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French Racial Dynamics, Captured in Comics About Migrant Experiences

Yvan Alagbé continually confronts the reader with difficult glimpses of racial dynamics in modern France.

The cover of Yellow Negroes by Yvan Alagbé (courtesy New York Review Comics)

Yellow Negroes and Other Imaginary Creatures collects several short comics from French-Beninese author Yvan Alagbé. Starting with the cover, which depicts a black man being strangled, his work continually confronts the reader with difficult glimpses of racial dynamics in modern France.

The first story in the book is something more gentle, though. It’s called “Love,” and it opens with a full-page picture of a woman’s back. She lies on her side, holding her left shoulder with her right hand. The second page pulls back the view as she stretches, nude. The third page pans around the woman, and we learn she is holding something against her chest — it’s not clear what, the art is a scribble and her companion is a mass of black. The last page elucidates that she is cradling an infant — a black baby in her white arms. This is the end of “Love.”

Written between 1994 and 2011, most of these stories were published in the French comics anthology Le Chéval sans tête (“The Horse Without a Head”), which Alagbé co-founded and co-edited, and collected together as Les Nègres jaunes et autres créatures imaginaires in 2012. The American version, translated by Donald Nicholson-Smith and published by New York Review Comics earlier this year, marks the first time that Alagbé’s work, long revered in French alternative circles, is officially available in English. The book arrives at a moment in which its political concerns are especially pertinent. Though written across many years now past, Alagbé’s stories about the difficulties faced by migrants in Europe hold special relevance now, as that subject has spiked from one social issue among many to a full-blown crisis.

A heated confrontation from “Yellow Negroes,” the title story of the collection (courtesy New York Review Comics)

“Yellow Negroes,” the longest story in the book and the one it’s named after, takes place at a complex intersection of French colonialism, racial tension, and economics. Siblings Alain and Martine, undocumented Beninese immigrants working odd jobs to make ends meet, find themselves targeted by the unwelcome advances of Mario, a police officer. An Algerian who collaborated with the French to suppress dissent during the Algerian War of Independence (including taking part in a massacre in 1961), Mario now finds himself excruciatingly lonely in old age, renounced by the people he betrayed and disdained by whites for his race. He apparently feels a sense of kinship with Alain and Martine, and seeks to form his own warped “family” with them, the subtle blackmail of possible deportation hanging over their interactions. Alain is caught between repulsion and taking advantage of Mario’s attentions, juggling this with finding work and his romance with Claire, a white woman whose family can barely tamp down their racism around him.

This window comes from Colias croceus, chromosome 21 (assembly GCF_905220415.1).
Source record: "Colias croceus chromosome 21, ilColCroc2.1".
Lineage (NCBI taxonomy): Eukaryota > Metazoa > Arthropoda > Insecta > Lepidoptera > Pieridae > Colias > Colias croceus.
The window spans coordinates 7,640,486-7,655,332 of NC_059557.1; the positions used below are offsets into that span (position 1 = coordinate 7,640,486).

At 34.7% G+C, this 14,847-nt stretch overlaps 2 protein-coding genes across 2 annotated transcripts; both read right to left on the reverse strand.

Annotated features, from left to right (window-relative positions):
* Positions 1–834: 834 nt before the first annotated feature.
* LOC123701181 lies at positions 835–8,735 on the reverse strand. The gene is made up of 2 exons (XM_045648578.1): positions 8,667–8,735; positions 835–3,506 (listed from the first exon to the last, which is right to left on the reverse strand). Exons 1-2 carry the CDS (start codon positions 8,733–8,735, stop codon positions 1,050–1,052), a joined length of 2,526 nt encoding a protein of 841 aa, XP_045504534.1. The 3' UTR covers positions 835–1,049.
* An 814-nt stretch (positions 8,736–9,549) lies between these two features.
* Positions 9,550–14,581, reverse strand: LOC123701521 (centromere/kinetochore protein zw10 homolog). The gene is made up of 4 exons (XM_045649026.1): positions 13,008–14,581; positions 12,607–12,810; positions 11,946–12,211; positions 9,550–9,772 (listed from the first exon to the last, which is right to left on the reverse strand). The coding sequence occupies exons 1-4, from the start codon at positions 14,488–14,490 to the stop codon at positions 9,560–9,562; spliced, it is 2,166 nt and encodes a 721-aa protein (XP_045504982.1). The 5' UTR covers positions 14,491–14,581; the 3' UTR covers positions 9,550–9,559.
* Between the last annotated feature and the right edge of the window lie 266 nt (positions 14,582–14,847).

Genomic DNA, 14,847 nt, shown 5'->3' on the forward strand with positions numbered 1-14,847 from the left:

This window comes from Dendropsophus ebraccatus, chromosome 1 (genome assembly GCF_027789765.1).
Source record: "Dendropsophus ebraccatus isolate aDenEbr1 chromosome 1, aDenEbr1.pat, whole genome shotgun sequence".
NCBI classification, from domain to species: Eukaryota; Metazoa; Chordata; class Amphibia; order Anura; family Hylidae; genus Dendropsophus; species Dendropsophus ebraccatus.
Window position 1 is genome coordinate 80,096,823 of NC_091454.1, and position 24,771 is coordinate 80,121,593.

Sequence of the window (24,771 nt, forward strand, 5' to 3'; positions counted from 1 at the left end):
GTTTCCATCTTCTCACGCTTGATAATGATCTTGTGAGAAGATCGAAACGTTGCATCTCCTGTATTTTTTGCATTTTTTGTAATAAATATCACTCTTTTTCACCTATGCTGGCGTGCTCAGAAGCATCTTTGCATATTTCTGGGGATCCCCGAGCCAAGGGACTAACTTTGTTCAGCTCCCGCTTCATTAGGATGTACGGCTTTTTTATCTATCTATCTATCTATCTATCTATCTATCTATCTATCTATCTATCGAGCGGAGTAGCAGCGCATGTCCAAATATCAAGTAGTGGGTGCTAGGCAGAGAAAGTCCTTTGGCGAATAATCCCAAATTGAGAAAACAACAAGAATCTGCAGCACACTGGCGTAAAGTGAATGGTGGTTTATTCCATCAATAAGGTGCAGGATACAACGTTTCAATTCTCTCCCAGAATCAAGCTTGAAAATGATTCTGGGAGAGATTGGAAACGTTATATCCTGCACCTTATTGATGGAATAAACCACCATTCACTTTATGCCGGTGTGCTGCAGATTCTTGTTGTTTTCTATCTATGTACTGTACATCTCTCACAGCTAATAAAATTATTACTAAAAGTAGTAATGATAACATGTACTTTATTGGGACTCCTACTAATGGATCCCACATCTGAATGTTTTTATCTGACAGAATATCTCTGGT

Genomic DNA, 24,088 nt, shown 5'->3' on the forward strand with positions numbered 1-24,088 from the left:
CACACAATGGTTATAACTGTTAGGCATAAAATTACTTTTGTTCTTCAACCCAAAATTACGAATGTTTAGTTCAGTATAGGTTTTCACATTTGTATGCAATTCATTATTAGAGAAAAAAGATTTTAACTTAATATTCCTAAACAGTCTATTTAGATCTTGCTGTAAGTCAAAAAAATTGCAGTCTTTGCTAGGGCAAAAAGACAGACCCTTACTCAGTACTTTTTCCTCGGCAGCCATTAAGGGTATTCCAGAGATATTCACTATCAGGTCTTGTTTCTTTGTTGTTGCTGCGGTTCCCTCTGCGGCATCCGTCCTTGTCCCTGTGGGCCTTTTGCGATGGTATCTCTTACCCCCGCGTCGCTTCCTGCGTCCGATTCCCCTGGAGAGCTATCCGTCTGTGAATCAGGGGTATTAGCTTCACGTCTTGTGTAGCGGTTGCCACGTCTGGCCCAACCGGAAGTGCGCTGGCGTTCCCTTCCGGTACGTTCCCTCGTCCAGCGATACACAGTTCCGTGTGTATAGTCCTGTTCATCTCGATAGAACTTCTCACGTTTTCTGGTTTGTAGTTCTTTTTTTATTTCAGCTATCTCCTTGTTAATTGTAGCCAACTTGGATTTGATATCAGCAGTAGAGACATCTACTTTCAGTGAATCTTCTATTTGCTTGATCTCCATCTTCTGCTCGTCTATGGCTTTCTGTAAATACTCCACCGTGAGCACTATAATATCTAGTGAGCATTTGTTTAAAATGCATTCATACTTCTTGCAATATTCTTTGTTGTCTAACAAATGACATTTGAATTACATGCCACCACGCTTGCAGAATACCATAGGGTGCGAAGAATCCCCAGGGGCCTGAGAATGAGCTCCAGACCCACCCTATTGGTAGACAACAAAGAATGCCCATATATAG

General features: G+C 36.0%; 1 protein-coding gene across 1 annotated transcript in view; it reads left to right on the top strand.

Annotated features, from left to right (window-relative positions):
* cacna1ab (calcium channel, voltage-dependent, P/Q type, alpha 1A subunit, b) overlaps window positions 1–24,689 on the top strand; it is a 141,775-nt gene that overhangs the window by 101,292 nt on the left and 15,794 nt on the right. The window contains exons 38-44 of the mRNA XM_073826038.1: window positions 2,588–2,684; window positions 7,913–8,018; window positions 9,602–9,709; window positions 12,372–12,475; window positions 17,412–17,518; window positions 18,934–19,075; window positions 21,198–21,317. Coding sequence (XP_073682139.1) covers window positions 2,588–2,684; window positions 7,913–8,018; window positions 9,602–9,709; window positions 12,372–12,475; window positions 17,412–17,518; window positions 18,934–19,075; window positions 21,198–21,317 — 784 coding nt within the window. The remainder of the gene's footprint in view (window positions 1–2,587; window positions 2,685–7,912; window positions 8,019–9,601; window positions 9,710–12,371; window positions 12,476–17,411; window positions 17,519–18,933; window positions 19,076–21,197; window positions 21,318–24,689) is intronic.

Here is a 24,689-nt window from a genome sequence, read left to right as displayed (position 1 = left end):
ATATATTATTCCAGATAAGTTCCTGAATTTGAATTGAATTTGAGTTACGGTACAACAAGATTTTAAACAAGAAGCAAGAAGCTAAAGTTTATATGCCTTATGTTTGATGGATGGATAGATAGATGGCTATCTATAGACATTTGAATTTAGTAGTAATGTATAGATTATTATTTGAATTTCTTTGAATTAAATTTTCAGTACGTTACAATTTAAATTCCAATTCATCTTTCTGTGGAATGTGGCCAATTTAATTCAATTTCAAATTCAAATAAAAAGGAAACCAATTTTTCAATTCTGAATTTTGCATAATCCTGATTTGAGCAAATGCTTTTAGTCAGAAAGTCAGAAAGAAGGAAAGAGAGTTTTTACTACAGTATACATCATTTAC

Other stories build on the theme of the migrant experience. “Dyaa” finds Martine remembering her lover back in Benin. “The Suitcase” documents her packing for and then embarking on a return trip from her homeland to France. “Postcards From Montreuil” follows a group of mostly Malian undocumented workers occupying a temping agency in protest, trying desperately to draw attention to their plight. “Poscriptum” is a tribute to Burkinabé revolutionary leader Thomas Sankara. “Sand Niggers,” a new short written for the English release of the book, ties many ideas from Alagbé’s past stories to current events. A grotesque caricature of President Trump holds up a signed executive order, while a direct line is drawn between the Algerian War protest massacre of 1961 and the mass death of refugees in the Mediterranean in the present day. “Telling tales is the business of survivors,” Alagbé writes. “Ghost stories.”

From “Dyaa” (courtesy New York Review Comics)

Alagbé’s artwork is striking. Drawing in charcoal-like strokes of black on white, he will vary the level of detail in his images from one page to the next, or sometimes one panel to another. He will sketch a physical altercation between Alain and Mario in sparse, almost minimalist line work, and then etch out every crag on Mario’s anguished face in close-up. The harsh chiaroscuro and angular figures recall German Expressionism, and the use of shading is meticulous. When Alain meets Claire’s family, he’s conspicuously rendered as an all-black figure against the negative space in which they are thinly sketched. When a sex worker looks down on Mario with contempt, she is outlined in white on black instead of the usual black on white, like a drawn photo negative. During a disastrous encounter with the police, the brushstrokes around Alain turn into smears of despair around him.

From the climax of “Yellow Negroes” (courtesy New York Review Comics)

Throughout Yellow Negroes and Other Imaginary Creatures, Alagbé’s characters explore different modes of alienation and confused identities. In the US we have a soft spot for stories about “the immigrant experience,” but too often focus on a romanticized vision of distant past immigrants (i.e. white ones), ignoring other experiences. Amidst debate about what is to be done for (or to) migrants in the US and Europe, this book reminds us that the issue is not new. With its stories originally spread out over nearly 20 years, it is a real-time chronicle of how immigrants and their treatment have evolved. The global migrant crisis will only get worse as climate change sets in, and so we would do well to heed Alagbé’s fevered attempts to humanize immigrants.

Yellow Negroes and Other Imaginary Creatures by Yvan Alagbé is now out from New York Review Comics.

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